The Plague in Ashdod by Poussin

The Plague in Ashdod by Poussin
The Plague in Ashdod by Poussin
Anonim

This oil painting was painted on canvas by Nicolás Poussin between 1630 and 1631, and it refers to an actual plague plague that occurred in Europe during a great part of the 17th century.

The work is currently kept in the Louvre Museum in Paris.

It goes without saying that the great French painter of the Baroque did not travel to places affected by the plague to make this canvas. To paint it he resorted to a passage from the Old Testament, specifically recounted in theBook of Samuel. A passage that was quoted numerous times in those years.

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Poussin's Ashdod Plague

In this biblical account it is said that the Philistines had stolen one of the great treasures of the religion of the Hebrews, the famous Ark of the Covenant, where they are supposed to be kept the tablets with the Ten Commandments. So for such an affront, God sent the plague to the Philistines.

However, although it was based on that passage from the Bible, the setting that Poussin makes for his work is typical of the 17th century, using the clothes of the time, the architectures and gestures and desperate situations that were described from that plague that was beginning to spread through northern Italy. A place from which it was to spread throughout the continent, especially by means of the troops of soldiers and their constant movements due tothe incessant Thirty Years' War that raged across much of Europe.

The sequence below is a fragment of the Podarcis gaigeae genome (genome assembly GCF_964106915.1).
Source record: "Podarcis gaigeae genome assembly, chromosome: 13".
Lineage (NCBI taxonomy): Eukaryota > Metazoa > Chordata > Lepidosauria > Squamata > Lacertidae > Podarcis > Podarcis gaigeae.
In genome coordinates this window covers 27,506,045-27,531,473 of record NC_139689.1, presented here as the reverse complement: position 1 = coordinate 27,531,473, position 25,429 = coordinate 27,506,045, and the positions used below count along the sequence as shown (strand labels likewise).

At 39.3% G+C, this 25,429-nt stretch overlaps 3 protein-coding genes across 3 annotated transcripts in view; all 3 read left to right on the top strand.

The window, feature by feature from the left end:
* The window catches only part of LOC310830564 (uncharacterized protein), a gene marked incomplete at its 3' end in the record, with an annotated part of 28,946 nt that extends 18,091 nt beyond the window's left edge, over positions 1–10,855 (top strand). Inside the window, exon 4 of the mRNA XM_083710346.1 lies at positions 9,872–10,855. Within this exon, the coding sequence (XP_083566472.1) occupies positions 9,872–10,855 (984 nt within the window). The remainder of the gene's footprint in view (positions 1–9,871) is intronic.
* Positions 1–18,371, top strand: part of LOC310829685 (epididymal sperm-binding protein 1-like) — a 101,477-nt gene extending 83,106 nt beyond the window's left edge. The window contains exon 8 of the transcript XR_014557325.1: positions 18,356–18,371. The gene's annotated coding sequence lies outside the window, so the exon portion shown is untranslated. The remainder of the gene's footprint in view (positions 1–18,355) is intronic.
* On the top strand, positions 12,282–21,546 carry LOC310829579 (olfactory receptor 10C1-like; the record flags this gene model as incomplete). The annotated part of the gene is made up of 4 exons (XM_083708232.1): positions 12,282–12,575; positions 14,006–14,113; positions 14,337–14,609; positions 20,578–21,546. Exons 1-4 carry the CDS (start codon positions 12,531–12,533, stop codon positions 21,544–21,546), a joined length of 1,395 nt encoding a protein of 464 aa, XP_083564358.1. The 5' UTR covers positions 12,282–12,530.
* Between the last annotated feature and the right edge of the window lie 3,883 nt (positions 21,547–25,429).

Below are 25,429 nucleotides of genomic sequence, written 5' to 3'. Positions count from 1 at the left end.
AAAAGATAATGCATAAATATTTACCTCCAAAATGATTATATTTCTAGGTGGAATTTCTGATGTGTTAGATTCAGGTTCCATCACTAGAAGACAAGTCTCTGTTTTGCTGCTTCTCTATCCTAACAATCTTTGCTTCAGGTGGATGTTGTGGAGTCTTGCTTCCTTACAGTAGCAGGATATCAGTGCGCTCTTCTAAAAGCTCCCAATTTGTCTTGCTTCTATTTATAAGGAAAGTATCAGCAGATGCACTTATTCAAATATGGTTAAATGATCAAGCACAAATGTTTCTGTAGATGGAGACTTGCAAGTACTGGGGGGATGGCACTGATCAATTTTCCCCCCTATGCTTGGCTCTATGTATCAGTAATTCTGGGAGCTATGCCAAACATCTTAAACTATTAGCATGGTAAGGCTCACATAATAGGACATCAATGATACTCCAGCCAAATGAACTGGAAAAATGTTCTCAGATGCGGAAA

But, when Poussin paints this work, the pandemic has not yet reached such heights and is reduced to territories of northern Italy. And precisely then, the French painter lived in Italy, yes, in his capital,Rome.

Poussin is one of the leading exponents of European Baroque painting with great works such as The Dance of Time, Orpheus and Euridice or Et in Arcadia Ego. And of course in this work of The Plague in Ashdod many of the qualities of his art are present, such as the handling of architecture as if they were theatrical curtains that give depth and set scenes of the more dynamic with numerous characters.

However, there are also some high-quality notes of realism in this painting. For example, he dwells on the aspect of the corpses affected by the plague, and does not hesitate to introduce us to the rats running through the streets and even emerging from those very dead.

Poussin stops to paint each of the characters in detail, especially those plagued, and resorts to the use of unnatural colors, such as very gray bodies or expressionist gestures to give the terrible sensation of the epidemic. In fact, it seems that the artist has proposed that we can smell it and cover our noses as several of the characters represented do.

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